The Guardian, aware that we are living in a country down to its last thruppence ha’penny, is thinking about the finances of the poor gig going kid. Look, they have a video and everything to tell you how to save money:

As you can see the secret of cutting the cost of gig tickets is to go to gigs that took place nineteen years ago. If you fancy seeing the Manic’s in Hull in 1994, or Mansun at the Kilburn National, well – you’ll be quids in. I am sure this is excellent advice, otherwise why would you advertise the piece which such out of date tickets. Of course back then I too had my own methods of getting into gigs for free, which I can shamefully reveal now…

I had the good fortune to win a ticket to a Kingmaker gig on Mark Goodier’s Evening Session in the summer of 1993. I say good fortune, it felt like it at the time, but Kingmaker bashing notwithstanding, I dutifully waited on the line for the ticket details. Of course there were no physical tickets, I was added to the guest list and told to present myself as such.

Next day I got to the newly minted Forum*, where I gave my name and was let in without anyone even looking up. “Ho”, I thought, “that doesn’t seem at all that secure.” And it wasn’t. Many people think that the secret of the guest list is that they don’t think you can read upside down. But you don’t need to be able to read upside down. When Mark Goodier, with all appropriate DJ sincerity said “The lucky winner of the Kingmaker tickets is Pete Baran of Borehamwood”, he told the world, or at least two of the world (it was a plus one), how to get into the gig. And so subsequently to a sold out Suede gig I went two weeks later as Nigel Smith of Ruislip.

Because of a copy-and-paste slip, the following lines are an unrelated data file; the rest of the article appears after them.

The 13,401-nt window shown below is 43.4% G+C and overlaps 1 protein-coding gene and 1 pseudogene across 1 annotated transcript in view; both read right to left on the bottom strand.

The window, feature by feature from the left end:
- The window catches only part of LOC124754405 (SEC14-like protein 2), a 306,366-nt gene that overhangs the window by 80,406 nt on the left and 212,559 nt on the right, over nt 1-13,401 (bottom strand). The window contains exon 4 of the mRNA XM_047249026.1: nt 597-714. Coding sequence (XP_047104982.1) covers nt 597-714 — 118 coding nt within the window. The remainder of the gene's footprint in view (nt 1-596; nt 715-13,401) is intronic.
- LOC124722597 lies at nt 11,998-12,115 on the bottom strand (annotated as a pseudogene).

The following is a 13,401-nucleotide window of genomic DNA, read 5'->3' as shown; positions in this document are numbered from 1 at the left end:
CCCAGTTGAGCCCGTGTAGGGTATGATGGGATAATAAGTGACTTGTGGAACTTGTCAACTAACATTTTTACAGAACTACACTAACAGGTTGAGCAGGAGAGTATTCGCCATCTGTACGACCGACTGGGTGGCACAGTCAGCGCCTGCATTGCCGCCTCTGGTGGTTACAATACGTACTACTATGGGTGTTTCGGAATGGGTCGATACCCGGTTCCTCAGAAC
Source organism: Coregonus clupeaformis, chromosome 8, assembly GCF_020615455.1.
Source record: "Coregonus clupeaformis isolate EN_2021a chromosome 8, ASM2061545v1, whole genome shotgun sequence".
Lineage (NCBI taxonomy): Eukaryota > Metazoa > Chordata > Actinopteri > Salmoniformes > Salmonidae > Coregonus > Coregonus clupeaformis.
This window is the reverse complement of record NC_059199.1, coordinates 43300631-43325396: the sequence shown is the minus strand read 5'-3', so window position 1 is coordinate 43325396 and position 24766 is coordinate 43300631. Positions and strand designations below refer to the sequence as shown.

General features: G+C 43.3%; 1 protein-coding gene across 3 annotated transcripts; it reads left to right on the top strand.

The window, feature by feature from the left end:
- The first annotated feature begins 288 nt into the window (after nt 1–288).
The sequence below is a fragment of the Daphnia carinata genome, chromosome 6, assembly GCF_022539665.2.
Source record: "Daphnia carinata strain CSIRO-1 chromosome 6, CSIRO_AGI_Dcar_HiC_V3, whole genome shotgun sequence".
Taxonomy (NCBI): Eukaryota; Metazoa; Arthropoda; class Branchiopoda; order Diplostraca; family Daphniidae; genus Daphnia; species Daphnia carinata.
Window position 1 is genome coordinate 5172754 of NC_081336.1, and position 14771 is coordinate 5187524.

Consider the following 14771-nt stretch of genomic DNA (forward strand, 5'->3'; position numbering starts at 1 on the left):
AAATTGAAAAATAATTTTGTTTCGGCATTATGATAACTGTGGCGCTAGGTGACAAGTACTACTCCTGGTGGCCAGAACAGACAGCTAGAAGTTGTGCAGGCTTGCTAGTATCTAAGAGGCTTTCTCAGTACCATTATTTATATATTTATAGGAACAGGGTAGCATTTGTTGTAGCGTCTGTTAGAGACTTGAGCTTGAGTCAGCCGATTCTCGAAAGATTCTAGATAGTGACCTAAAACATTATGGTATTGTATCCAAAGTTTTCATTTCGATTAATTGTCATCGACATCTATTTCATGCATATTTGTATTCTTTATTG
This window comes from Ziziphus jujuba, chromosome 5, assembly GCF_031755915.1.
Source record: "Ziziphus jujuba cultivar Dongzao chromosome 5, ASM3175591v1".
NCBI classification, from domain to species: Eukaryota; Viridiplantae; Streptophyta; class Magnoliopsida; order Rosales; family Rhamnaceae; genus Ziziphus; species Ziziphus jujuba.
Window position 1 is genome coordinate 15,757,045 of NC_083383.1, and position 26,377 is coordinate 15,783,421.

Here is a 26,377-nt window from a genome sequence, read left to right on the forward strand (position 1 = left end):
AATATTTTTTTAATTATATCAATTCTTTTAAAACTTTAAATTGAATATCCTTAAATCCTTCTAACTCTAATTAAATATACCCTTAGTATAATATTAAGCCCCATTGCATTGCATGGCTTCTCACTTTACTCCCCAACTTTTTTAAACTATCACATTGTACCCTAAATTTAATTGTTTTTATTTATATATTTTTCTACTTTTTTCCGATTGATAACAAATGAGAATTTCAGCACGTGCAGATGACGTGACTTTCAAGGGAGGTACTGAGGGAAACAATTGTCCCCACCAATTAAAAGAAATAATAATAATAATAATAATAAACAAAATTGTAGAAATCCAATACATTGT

Sorry Nigel, if you are reading this. I really wanted to go to the gig. But I reckon you got in too, because I think that the following conversation would have happened:
“Hi I’m Nigel Smith, Radio One competition winner”
“You’re already in.”
“But I’m not, I’m here. Look its me, I have ID.” (Fishes out a shonky Brunel University NUS Card).
“Well it says you came in. You’re name has been crossed out.”
Nigel looks like he is about to cry. His girlfriend looks like she is about to dump him.
“Oh, go in, someone must have tried it on.”
And in he got. To possibly shimmy to Metal Mickey next to me unknowingly.

Rule one of pretending to be a competition winner, get there early. Beyond that it was plain sailing, though I did occasionally wonder if the Nigel conversation was really happening or if I was just assuaging my guilt. So I turned my attention to upside-down guest-listing (actually a lot harder than it looks), or “UK Managering”. UK Managering was my favourite, as no-one would ever get hurt. In the early nineties, all US bands thanked their UK Tour Manager on their record sleeves and rightly so as being big in the UK was the way to break the world. There is no way their UK Manager would not be on the guest list at a gig in London, so away you go. And this worked well for Dinosaur Jr, The Breeders and then I stopped doing it. Cos it was wrong, cos it was stealing from the bands, cos I got caught.

I should have known better than to pretend to be Elliott Smith’s UK Manager.

*Sad to say my only real piece of student activism that I instigated at University was to try to stop Kentish Town’s Town & Country Club being sold off to Vince Power. Ah the futility of teenaged rebellion.